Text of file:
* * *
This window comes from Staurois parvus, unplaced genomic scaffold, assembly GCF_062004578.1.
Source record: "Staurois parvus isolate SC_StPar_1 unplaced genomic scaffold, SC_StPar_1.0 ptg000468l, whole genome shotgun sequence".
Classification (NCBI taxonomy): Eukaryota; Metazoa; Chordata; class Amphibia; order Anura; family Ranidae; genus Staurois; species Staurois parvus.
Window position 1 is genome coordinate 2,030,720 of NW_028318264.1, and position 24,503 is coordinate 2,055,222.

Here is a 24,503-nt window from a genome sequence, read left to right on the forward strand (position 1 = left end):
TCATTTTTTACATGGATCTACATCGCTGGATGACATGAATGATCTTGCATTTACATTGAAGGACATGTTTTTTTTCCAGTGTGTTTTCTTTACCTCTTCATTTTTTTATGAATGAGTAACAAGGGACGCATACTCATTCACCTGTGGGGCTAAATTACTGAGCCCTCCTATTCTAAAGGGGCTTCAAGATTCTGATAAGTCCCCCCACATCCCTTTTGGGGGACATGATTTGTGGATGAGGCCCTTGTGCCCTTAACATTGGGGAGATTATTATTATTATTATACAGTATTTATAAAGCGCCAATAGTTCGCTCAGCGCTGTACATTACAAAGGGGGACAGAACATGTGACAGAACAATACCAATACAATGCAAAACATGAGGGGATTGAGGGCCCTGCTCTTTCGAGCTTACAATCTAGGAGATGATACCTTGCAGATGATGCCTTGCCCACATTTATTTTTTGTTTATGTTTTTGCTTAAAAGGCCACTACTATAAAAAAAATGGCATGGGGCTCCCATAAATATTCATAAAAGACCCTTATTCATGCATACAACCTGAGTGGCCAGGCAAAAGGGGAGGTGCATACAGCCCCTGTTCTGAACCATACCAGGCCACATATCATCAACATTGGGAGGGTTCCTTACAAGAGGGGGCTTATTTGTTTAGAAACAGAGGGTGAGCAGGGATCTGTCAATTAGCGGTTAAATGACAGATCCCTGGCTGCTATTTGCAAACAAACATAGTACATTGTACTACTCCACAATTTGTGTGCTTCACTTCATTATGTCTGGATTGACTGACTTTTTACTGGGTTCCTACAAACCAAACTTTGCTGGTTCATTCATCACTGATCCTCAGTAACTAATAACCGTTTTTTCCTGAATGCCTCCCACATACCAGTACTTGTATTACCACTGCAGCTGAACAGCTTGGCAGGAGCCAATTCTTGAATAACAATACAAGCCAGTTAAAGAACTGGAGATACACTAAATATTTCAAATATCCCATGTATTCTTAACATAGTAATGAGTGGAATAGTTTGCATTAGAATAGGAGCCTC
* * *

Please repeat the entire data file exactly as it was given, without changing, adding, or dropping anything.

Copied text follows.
This window comes from Staurois parvus, unplaced genomic scaffold, assembly GCF_062004578.1.
Source record: "Staurois parvus isolate SC_StPar_1 unplaced genomic scaffold, SC_StPar_1.0 ptg000468l, whole genome shotgun sequence".
Classification (NCBI taxonomy): Eukaryota; Metazoa; Chordata; class Amphibia; order Anura; family Ranidae; genus Staurois; species Staurois parvus.
Window position 1 is genome coordinate 2,030,720 of NW_028318264.1, and position 24,503 is coordinate 2,055,222.

Here is a 24,503-nt window from a genome sequence, read left to right on the forward strand (position 1 = left end):
TCATTTTTTACATGGATCTACATCGCTGGATGACATGAATGATCTTGCATTTACATTGAAGGACATGTTTTTTTTCCAGTGTGTTTTCTTTACCTCTTCATTTTTTTATGAATGAGTAACAAGGGACGCATACTCATTCACCTGTGGGGCTAAATTACTGAGCCCTCCTATTCTAAAGGGGCTTCAAGATTCTGATAAGTCCCCCCACATCCCTTTTGGGGGACATGATTTGTGGATGAGGCCCTTGTGCCCTTAACATTGGGGAGATTATTATTATTATTATACAGTATTTATAAAGCGCCAATAGTTCGCTCAGCGCTGTACATTACAAAGGGGGACAGAACATGTGACAGAACAATACCAATACAATGCAAAACATGAGGGGATTGAGGGCCCTGCTCTTTCGAGCTTACAATCTAGGAGATGATACCTTGCAGATGATGCCTTGCCCACATTTATTTTTTGTTTATGTTTTTGCTTAAAAGGCCACTACTATAAAAAAAATGGCATGGGGCTCCCATAAATATTCATAAAAGACCCTTATTCATGCATACAACCTGAGTGGCCAGGCAAAAGGGGAGGTGCATACAGCCCCTGTTCTGAACCATACCAGGCCACATATCATCAACATTGGGAGGGTTCCTTACAAGAGGGGGCTTATTTGTTTAGAAACAGAGGGTGAGCAGGGATCTGTCAATTAGCGGTTAAATGACAGATCCCTGGCTGCTATTTGCAAACAAACATAGTACATTGTACTACTCCACAATTTGTGTGCTTCACTTCATTATGTCTGGATTGACTGACTTTTTACTGGGTTCCTACAAACCAAACTTTGCTGGTTCATTCATCACTGATCCTCAGTAACTAATAACCGTTTTTTCCTGAATGCCTCCCACATACCAGTACTTGTATTACCACTGCAGCTGAACAGCTTGGCAGGAGCCAATTCTTGAATAACAATACAAGCCAGTTAAAGAACTGGAGATACACTAAATATTTCAAATATCCCATGTATTCTTAACATAGTAATGAGTGGAATAGTTTGCATTAGAATAGGAGCCTC